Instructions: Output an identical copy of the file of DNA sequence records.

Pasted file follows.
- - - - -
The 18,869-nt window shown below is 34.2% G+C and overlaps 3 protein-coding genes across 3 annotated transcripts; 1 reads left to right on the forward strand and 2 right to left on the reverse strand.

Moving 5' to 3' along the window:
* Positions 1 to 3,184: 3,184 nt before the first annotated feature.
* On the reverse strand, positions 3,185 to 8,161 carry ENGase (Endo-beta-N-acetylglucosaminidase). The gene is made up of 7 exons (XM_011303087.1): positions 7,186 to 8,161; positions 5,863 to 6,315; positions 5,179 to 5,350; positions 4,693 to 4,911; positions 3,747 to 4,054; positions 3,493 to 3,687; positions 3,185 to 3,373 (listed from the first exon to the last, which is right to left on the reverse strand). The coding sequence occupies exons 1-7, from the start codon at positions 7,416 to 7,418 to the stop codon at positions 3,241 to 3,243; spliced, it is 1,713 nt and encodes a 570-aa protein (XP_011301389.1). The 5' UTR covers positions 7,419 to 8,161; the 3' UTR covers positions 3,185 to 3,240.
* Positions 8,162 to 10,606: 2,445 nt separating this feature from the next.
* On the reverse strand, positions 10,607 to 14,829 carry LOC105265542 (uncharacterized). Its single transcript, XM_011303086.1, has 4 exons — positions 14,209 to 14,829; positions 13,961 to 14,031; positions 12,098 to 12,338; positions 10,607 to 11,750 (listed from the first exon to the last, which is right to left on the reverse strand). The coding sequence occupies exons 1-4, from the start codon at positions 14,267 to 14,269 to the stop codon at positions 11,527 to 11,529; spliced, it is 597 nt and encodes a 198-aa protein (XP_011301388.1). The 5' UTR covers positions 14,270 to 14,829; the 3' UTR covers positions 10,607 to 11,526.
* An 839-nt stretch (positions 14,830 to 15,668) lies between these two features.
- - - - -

The 18,869-nt window shown below is 34.2% G+C and overlaps 3 protein-coding genes across 3 annotated transcripts; 1 reads left to right on the forward strand and 2 right to left on the reverse strand.

Moving 5' to 3' along the window:
* Positions 1 to 3,184: 3,184 nt before the first annotated feature.
* On the reverse strand, positions 3,185 to 8,161 carry ENGase (Endo-beta-N-acetylglucosaminidase). The gene is made up of 7 exons (XM_011303087.1): positions 7,186 to 8,161; positions 5,863 to 6,315; positions 5,179 to 5,350; positions 4,693 to 4,911; positions 3,747 to 4,054; positions 3,493 to 3,687; positions 3,185 to 3,373 (listed from the first exon to the last, which is right to left on the reverse strand). The coding sequence occupies exons 1-7, from the start codon at positions 7,416 to 7,418 to the stop codon at positions 3,241 to 3,243; spliced, it is 1,713 nt and encodes a 570-aa protein (XP_011301389.1). The 5' UTR covers positions 7,419 to 8,161; the 3' UTR covers positions 3,185 to 3,240.
* Positions 8,162 to 10,606: 2,445 nt separating this feature from the next.
* On the reverse strand, positions 10,607 to 14,829 carry LOC105265542 (uncharacterized). Its single transcript, XM_011303086.1, has 4 exons — positions 14,209 to 14,829; positions 13,961 to 14,031; positions 12,098 to 12,338; positions 10,607 to 11,750 (listed from the first exon to the last, which is right to left on the reverse strand). The coding sequence occupies exons 1-4, from the start codon at positions 14,267 to 14,269 to the stop codon at positions 11,527 to 11,529; spliced, it is 597 nt and encodes a 198-aa protein (XP_011301388.1). The 5' UTR covers positions 14,270 to 14,829; the 3' UTR covers positions 10,607 to 11,526.
* An 839-nt stretch (positions 14,830 to 15,668) lies between these two features.